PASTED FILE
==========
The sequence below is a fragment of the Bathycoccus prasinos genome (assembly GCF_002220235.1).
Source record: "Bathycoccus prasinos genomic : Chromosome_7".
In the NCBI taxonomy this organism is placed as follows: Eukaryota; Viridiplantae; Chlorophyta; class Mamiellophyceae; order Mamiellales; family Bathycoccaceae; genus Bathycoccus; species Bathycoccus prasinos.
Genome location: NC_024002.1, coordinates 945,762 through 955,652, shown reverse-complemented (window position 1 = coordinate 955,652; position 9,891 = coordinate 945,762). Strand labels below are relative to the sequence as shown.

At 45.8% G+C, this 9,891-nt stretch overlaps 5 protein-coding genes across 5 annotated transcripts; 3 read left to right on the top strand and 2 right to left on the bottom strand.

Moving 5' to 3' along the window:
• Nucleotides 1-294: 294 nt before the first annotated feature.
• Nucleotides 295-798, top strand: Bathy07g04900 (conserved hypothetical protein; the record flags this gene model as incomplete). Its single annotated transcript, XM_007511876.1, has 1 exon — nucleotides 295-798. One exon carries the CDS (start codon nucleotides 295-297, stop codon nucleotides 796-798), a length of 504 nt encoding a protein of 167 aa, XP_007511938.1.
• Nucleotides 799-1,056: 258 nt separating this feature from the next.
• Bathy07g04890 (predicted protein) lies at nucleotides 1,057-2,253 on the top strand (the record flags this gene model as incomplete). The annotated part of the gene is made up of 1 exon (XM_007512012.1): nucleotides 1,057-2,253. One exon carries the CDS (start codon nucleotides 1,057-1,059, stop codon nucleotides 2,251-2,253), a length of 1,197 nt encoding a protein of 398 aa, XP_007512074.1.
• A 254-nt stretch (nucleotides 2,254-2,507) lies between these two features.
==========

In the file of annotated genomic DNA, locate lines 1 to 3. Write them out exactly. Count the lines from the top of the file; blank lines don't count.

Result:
The sequence below is a fragment of the Bathycoccus prasinos genome (assembly GCF_002220235.1).
Source record: "Bathycoccus prasinos genomic : Chromosome_7".
In the NCBI taxonomy this organism is placed as follows: Eukaryota; Viridiplantae; Chlorophyta; class Mamiellophyceae; order Mamiellales; family Bathycoccaceae; genus Bathycoccus; species Bathycoccus prasinos.